Tuesday, 3 April 2012

Blaze Starr Goes Nudist (1962)

Nudist camp movies enjoyed something of a vogue in the late 50s in the wake of a US Supreme Court ruling that nudity as such was not obscene. But it had to be presented in a non-sexual way. Nudist camp movies got around that problem, but even nude volleyball palls after a while. Russ Meyer solved the problem by inventing the nudie-cutie which mixed non-sexual nudity with a flimsy plot and comedy. His first effort, The Immoral Mr Teas, was hugely successful and was widely copied. Nudie-cuties proliferated. One of the many film-makers who jumped on the bandwagon was Doris Wishman.

Wishman was self-taught and her film-making style was eccentric and wildly individualistic. Once you get used to it it’s fascinating in its own bizarre way. In 1961 Wishman made one of the more imaginative nudie-cuties, Nude on the Moon, about astronauts who reach the Moon to find it’s full of nudists!

In 1962 she followed up with Blaze Starr Goes Nudist. Like most of Wishman’s early movies it’s a sort of hybrid, a nudist camp movie with a cursory plot tacked on.

Burlesque star Blaze Starr plays actress Blaze Starr who is suffering from stress. She needs to find a way to relax. When she sees a movie about a nudist colony she thinks she’s found the answer. What could be more relaxing than taking your clothes off? So she decides that from now on she’ll be spending her weekends at the nudist camp.

Her agent (who is also her boyfriend) is suffering from stress as well - Blaze no longer makes any personal appearances or attends studio publicity events. And where does she go to on the weekends? She’s about to sign a new film contract but the studio boss might not be pleased at her un-cooperativeness. But there’s something he doesn’t know about the studio boss.

That’s it for the plot.

As an actress Blaze Starr is passable enough for a movie like this. Since she was a famous strip-tease artiste the film teases us as well - will she actually disrobe? Will we see her playing volleyball? Of course she does strip, but the movie makes us wait. She doesn’t play volleyball though.

Apart from the flimsy plot the movie offers copious quantities of nudity. Of course in 1962 you could only go so far - there are bare bottoms and breasts but no frontal nudity. Well, almost none. Part of the art of making such a film was to tempt the audience into thinking they might see more than they really do and there are brief blink-and-you’ll-miss-it flashes of pubic hair, fairly daring for the time.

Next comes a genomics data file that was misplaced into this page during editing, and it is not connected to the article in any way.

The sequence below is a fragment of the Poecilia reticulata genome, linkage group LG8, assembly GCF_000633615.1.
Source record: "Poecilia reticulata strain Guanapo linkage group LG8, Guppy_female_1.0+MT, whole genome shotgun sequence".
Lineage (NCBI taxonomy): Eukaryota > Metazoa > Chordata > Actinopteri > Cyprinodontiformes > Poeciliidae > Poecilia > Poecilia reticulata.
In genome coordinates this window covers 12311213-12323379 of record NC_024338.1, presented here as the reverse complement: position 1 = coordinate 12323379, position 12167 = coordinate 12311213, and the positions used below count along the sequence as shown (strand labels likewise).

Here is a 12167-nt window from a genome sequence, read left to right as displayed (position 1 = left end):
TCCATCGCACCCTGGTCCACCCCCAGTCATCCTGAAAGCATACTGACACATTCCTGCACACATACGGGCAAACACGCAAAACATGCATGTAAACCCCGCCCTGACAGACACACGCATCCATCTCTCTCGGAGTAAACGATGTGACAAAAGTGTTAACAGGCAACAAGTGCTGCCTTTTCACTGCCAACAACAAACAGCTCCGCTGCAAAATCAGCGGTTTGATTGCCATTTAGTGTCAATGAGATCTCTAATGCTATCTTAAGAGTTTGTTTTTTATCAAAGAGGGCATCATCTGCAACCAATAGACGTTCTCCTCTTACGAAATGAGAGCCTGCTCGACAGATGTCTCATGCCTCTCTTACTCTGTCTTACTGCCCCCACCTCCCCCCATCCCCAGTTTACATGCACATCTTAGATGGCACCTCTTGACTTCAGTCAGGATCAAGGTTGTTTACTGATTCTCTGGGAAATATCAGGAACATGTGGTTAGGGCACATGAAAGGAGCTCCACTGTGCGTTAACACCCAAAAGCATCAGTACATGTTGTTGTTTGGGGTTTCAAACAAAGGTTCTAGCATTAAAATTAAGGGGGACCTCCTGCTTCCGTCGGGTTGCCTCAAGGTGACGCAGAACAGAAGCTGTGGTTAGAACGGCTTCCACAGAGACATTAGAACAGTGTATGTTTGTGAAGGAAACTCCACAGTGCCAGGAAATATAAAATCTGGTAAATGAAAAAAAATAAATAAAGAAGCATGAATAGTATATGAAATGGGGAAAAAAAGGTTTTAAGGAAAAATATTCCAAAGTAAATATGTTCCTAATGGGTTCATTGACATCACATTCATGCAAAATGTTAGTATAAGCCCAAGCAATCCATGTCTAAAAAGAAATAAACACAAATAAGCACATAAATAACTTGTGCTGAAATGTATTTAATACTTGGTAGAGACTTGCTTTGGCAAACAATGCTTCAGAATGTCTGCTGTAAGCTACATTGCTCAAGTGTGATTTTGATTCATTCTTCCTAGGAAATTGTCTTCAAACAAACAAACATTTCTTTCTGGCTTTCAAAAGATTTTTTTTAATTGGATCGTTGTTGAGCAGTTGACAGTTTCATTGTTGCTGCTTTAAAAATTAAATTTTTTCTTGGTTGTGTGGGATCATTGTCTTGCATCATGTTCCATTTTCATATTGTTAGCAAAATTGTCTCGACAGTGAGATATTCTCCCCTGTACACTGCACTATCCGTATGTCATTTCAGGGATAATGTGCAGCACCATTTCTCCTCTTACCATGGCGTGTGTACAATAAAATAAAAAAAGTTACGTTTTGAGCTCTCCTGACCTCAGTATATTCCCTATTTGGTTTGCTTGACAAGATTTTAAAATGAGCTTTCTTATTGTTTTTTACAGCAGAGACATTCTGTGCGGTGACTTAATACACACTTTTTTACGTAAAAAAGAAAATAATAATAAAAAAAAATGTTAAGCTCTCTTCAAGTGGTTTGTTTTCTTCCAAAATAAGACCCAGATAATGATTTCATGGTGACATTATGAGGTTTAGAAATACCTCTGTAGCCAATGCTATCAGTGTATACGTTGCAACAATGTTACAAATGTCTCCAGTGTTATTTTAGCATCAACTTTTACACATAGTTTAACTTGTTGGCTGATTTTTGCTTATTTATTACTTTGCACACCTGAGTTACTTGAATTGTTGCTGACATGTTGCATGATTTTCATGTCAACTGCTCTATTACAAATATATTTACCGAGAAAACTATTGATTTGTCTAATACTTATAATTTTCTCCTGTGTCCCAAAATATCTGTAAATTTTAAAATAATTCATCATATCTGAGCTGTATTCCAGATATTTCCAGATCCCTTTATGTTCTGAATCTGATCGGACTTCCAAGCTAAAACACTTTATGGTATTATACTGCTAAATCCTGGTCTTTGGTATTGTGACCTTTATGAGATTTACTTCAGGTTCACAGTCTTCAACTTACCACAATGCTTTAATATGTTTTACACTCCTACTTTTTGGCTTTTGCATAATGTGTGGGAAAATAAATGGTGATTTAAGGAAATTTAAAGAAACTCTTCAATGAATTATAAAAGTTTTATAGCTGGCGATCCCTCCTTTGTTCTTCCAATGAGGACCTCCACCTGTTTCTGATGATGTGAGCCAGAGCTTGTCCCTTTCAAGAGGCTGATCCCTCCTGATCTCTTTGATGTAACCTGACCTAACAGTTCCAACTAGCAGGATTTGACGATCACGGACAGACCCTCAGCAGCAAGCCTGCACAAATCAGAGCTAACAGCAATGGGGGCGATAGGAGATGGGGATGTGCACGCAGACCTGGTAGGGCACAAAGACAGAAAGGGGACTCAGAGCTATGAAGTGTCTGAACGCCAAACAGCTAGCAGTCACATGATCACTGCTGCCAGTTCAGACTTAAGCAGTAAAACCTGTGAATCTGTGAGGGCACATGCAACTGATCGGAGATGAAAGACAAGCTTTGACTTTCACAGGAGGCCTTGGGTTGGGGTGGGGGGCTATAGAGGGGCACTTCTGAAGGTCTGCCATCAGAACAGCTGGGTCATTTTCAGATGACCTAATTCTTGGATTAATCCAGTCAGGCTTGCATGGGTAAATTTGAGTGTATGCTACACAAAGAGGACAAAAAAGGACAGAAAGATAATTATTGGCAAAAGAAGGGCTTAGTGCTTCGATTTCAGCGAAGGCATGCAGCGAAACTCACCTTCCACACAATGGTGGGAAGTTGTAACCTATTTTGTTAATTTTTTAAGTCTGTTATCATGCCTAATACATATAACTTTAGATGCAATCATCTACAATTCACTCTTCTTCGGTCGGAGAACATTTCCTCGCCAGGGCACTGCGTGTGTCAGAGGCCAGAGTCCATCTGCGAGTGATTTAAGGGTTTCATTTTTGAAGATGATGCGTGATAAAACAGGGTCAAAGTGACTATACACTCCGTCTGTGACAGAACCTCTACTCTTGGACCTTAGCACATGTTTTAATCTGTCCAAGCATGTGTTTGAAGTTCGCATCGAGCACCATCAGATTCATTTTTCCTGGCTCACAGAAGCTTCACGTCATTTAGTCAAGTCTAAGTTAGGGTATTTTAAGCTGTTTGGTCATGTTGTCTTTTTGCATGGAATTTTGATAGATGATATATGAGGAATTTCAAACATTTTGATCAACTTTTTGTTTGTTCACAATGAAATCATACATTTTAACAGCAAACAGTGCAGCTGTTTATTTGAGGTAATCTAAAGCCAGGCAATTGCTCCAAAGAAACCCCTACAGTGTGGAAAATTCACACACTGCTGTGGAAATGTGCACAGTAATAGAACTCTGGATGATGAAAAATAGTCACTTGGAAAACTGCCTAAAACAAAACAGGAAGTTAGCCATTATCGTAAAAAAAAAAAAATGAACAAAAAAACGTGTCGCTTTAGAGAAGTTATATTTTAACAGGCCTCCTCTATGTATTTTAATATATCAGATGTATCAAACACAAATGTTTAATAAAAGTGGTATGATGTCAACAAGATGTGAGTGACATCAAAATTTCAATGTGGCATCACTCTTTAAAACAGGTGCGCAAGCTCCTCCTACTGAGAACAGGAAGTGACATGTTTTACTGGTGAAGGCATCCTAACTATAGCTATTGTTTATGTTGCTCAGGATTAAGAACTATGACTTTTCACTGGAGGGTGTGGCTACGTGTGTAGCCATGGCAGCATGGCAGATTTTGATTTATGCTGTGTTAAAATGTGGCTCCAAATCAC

One thing that really annoys me is when modern online reviewers encounter a film like this and make snide remarks about the women, describing them as ugly because they don’t conform to modern standards of female beauty (and often because, shock horror, they actually do have pubic hair). These are women who look like women, not undernourished teenage boys. In 1962 the women in this movie would have been considered to be pretty stunning, which they are.

The arrogance of our own times is such that we often assume that people in the 50s and 60s were terribly strait-laced and repressed but as Dave Friedman pointed out in his wonderful book A Youth in Babylon exploitation film-makers in those days never had a problem finding women prepared to take their clothes off for movies (just as magazines like Playboy had no great problems finding women prepared to pose naked for them). The women of the 50s were rather less repressed than we imagine. We tend to believe the English poet Philip Larkin who assured us that sexual intercourse began in 1963.

So what do you get in Blaze Starr Goes Nudist? You get plenty of beautiful naked ladies. You get a mildly amusing plot. You get one of the legends of burlesque in her birthday suit. You get beehive hairdos (which I thoroughly approve of). You get silly harmless fun. You also get nude chess. This was one of those fascinating quirks of Doris Wishman’s film-making style - she had a thing for nude chess. Not that there’s anything wrong with nude chess. One of the reasons chess has never caught on in a big way as a spectator sport is that most chess players insist on wearing clothes. Maybe Wishman was on to something.

Since the DVD comes from Something Weird Video there are several extras including Blaze Starr doing some of her actual strip-tease routines. If you’re a fan of burlesque that might well be the highlight of the package. It's also available as a double-header DVD paired with the amazing Nude on the Moon.

An oddity, but an interesting one.

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